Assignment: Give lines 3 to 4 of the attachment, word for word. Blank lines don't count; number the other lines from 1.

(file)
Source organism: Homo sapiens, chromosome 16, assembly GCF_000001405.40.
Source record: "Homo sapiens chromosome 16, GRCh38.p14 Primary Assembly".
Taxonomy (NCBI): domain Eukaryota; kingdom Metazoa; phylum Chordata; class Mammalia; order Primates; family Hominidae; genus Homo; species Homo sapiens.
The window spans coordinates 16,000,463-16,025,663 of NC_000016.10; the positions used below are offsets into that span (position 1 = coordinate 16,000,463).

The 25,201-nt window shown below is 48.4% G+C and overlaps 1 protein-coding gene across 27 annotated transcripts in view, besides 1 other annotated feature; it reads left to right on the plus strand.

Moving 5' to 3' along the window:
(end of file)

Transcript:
Taxonomy (NCBI): domain Eukaryota; kingdom Metazoa; phylum Chordata; class Mammalia; order Primates; family Hominidae; genus Homo; species Homo sapiens.
The window spans coordinates 16,000,463-16,025,663 of NC_000016.10; the positions used below are offsets into that span (position 1 = coordinate 16,000,463).